Bahman Jalali

Bahman Jalali
2 records
Born in Tehran in 1944, Bahman Jalali’s career both spans and engages with the dramatic socio religious transformation of Iran during the later twentieth century. As a documentary photographer and as a teacher, historian, and artist, Jalali has used photography to investigate contemporary Iranian culture, employing the image as evidence that can be rediscovered with the passage of time.

In the series “Image of Imagination”, Jalali uses photomontage to fuse two distinct Iranian legacies, the Qajar dynasty and the 1979 Revolution, into one coexisting image. By layering early photographic portraits recovered from Nasr al Din Shah’s albums in the Golestan Palace and documentary footage of a defaced photography studio sign during the revolutionary period, Jalali investigates the complex relationship between past and present in Iran.

The two untitled photographs depict typically unveiled Qajar women gazing past the camera frame. Their placid expressions and harmonious postures are offset by the violent red marks, which obstruct the legibility of the partially reproduced text of the sign and deface the original portrait. The image of the women and the photo studio sign belong to the past while the colorful defacement represents the present day. At a variety of levels, this juxtaposition suggests an image of continuity in a moment of rupture. Jalali writes, “In a space between the tangible and virtual, where time is set aside, a world emerges that brings these two realities ever closer.”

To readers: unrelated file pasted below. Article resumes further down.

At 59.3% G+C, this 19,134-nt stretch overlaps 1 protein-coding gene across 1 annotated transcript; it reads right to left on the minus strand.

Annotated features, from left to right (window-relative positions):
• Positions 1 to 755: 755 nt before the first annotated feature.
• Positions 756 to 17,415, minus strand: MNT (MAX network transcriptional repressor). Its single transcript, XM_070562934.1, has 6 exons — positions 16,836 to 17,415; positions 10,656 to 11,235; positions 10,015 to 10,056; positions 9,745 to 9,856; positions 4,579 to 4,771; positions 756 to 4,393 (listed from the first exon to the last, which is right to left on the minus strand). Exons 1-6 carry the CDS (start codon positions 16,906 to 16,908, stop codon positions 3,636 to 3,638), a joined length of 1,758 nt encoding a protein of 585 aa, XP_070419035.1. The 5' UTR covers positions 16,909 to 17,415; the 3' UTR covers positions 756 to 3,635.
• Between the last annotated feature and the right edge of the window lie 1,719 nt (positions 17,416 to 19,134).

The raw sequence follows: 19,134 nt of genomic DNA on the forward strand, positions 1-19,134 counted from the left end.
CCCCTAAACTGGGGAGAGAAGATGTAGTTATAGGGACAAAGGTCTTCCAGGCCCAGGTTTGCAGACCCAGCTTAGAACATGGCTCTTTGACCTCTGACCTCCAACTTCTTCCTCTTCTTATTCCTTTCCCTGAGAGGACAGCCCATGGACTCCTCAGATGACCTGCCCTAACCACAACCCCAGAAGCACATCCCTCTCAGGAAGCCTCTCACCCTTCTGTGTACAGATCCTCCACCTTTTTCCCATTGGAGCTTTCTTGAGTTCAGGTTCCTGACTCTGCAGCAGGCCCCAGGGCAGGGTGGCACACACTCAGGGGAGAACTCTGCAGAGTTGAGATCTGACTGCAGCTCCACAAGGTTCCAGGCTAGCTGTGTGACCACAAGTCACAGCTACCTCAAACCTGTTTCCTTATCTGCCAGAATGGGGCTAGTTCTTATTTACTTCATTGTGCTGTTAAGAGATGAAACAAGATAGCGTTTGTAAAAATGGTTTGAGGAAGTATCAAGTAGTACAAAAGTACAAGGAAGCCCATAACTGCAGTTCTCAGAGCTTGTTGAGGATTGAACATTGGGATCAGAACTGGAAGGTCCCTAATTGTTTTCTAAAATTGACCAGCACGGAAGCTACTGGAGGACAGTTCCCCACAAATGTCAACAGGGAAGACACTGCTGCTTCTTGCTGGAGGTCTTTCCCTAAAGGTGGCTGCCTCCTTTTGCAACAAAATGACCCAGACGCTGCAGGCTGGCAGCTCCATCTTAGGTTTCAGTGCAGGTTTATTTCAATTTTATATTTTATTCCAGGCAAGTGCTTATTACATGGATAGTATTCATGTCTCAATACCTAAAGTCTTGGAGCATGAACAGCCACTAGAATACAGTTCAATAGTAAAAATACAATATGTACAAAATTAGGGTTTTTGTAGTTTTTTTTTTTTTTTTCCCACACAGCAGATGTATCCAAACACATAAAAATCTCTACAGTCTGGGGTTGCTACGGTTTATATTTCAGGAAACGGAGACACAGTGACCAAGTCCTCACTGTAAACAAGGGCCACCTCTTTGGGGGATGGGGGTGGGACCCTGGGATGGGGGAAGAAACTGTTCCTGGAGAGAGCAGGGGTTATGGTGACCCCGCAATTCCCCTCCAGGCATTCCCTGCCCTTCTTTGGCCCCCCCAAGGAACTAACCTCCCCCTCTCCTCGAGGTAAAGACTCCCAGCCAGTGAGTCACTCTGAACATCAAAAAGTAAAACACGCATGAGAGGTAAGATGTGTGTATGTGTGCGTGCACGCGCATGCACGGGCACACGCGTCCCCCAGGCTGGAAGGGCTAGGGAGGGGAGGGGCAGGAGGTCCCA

(Linda Komaroff, Curator Islamic Art - 2009)